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  • Last modified 23 days ago (May 7, 2020)

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State partially opens; courthouse to stay closed

Staff writer

Governor Laura Kelly on Thursday announced her plan to reopen the state of Kansas in three phases and county commissioners on Monday approved two county health department stipulations to encourage social distancing.

The first is that self-service of unpackaged food such as salad bars and buffets is not allowed, and door-to-door business solicitation is not permitted.

Although buffets and salad bars remain closed, self-service drink stations are open for drinks in new cups only. One convenience store has decided not to offer self-service coffee because customers would all touch the same lever.

The governor’s three phases, each expected to be two weeks long, are subject to change depending on COVID-19 testing rates, hospitalizations, and the ability to trace contacts of people who test positive. The availability of personal protective equipment will also be a factor.

In the meantime, people are asked to wear face masks, practice good hygiene, stay home if they are sick, continue to clean and disinfect surfaces, and follow any quarantine or isolation orders issued by the health department.

During phase one, mass gatherings of more than 10 people are prohibited; telework is encouraged when possible; and nonessential travel is discouraged.

Restaurants can reopen dining rooms as long as there is six feet of distance between tables.

Child care facilities and libraries are permitted to reopen. So are businesses not considered “essential” as long as social distancing can be maintained.

Businesses not allowed to reopen include community centers; entertainment venues with capacity of more than 2,000; fairs, festivals, parades, and graduations; public swimming pools, organized sports facilities, summer camps; bars and nightclubs excluding curbside and carryout services; non-tribal casinos, indoor leisure spaces; fitness centers and gyms; and personal service businesses where where close contact cannot be avoided.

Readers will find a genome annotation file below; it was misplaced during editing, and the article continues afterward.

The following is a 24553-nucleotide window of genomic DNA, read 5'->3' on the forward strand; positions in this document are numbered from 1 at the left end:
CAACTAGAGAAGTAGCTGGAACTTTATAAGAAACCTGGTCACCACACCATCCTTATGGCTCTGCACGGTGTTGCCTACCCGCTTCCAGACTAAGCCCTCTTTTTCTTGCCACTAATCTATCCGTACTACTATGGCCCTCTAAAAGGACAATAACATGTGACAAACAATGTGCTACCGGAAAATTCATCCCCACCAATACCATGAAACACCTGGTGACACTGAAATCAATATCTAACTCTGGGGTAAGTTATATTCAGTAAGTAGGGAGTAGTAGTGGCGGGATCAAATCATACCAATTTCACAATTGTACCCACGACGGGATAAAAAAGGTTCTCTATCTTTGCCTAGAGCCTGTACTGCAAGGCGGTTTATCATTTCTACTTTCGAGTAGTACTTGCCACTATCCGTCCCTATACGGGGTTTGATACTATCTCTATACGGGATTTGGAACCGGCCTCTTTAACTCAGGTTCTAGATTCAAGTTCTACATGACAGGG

Courthouse offices

Commissioners discussed whether to reopen the courthouse for public entry and decided that for now, members of the public will continue to make an appointment to enter and an employee will meet them at the door.

Sneeze panels have been installed in county offices and a questionnaire given to courthouse visitors has been updated.

Masks have been purchased for courthouse employees to wear, and might be given to someone who doesn’t have one when they arrive.

District court

Hearings in district court will remain restricted because the courthouse remains closed.

District judge Michael Powers said an administrative order that was signed Friday by the chief justice of the state Supreme Court gave directions for courts in counties that have opened courthouse doors and counties that have not.

“We are going to be converting to doing everything we can by Zoom,” Powers said. “If we can make it done by Zoom, we will.”

When commissioners reopen the courthouse, Powers will coordinate with the county health nurse to determine their next steps.

“Once we start doing the videoconference hearings, we will be live streaming them to YouTube,” Powers said. “Once the courthouse is no longer closed, we will not longer stream it on YouTube.”

Last modified May 7, 2020

 

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